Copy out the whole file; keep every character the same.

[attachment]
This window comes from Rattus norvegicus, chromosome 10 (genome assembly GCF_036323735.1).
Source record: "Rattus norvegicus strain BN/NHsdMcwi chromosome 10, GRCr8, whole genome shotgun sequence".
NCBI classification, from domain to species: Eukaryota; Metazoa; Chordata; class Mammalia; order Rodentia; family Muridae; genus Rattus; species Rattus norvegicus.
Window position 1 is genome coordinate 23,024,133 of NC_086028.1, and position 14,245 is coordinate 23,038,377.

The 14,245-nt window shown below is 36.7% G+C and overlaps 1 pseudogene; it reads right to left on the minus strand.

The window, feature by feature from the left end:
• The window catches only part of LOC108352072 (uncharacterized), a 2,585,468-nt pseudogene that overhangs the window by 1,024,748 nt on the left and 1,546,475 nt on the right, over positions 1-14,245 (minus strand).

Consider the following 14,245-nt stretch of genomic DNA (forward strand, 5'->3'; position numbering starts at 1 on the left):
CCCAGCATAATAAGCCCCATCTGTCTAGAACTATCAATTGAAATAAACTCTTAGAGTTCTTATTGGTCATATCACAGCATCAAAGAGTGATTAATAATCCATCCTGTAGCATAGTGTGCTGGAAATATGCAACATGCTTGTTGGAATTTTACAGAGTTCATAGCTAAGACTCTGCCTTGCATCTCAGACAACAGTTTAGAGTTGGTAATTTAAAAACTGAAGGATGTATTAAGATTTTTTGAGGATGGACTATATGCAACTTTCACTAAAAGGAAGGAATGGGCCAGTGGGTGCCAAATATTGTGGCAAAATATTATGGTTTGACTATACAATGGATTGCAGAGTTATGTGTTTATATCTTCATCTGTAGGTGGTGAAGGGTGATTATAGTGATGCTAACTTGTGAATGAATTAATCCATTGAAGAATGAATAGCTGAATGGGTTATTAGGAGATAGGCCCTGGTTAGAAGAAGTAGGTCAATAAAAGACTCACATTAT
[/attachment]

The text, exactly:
This window comes from Rattus norvegicus, chromosome 10 (genome assembly GCF_036323735.1).
Source record: "Rattus norvegicus strain BN/NHsdMcwi chromosome 10, GRCr8, whole genome shotgun sequence".
NCBI classification, from domain to species: Eukaryota; Metazoa; Chordata; class Mammalia; order Rodentia; family Muridae; genus Rattus; species Rattus norvegicus.
Window position 1 is genome coordinate 23,024,133 of NC_086028.1, and position 14,245 is coordinate 23,038,377.

The 14,245-nt window shown below is 36.7% G+C and overlaps 1 pseudogene; it reads right to left on the minus strand.

The window, feature by feature from the left end:
• The window catches only part of LOC108352072 (uncharacterized), a 2,585,468-nt pseudogene that overhangs the window by 1,024,748 nt on the left and 1,546,475 nt on the right, over positions 1-14,245 (minus strand).

Consider the following 14,245-nt stretch of genomic DNA (forward strand, 5'->3'; position numbering starts at 1 on the left):
CCCAGCATAATAAGCCCCATCTGTCTAGAACTATCAATTGAAATAAACTCTTAGAGTTCTTATTGGTCATATCACAGCATCAAAGAGTGATTAATAATCCATCCTGTAGCATAGTGTGCTGGAAATATGCAACATGCTTGTTGGAATTTTACAGAGTTCATAGCTAAGACTCTGCCTTGCATCTCAGACAACAGTTTAGAGTTGGTAATTTAAAAACTGAAGGATGTATTAAGATTTTTTGAGGATGGACTATATGCAACTTTCACTAAAAGGAAGGAATGGGCCAGTGGGTGCCAAATATTGTGGCAAAATATTATGGTTTGACTATACAATGGATTGCAGAGTTATGTGTTTATATCTTCATCTGTAGGTGGTGAAGGGTGATTATAGTGATGCTAACTTGTGAATGAATTAATCCATTGAAGAATGAATAGCTGAATGGGTTATTAGGAGATAGGCCCTGGTTAGAAGAAGTAGGTCAATAAAAGACTCACATTAT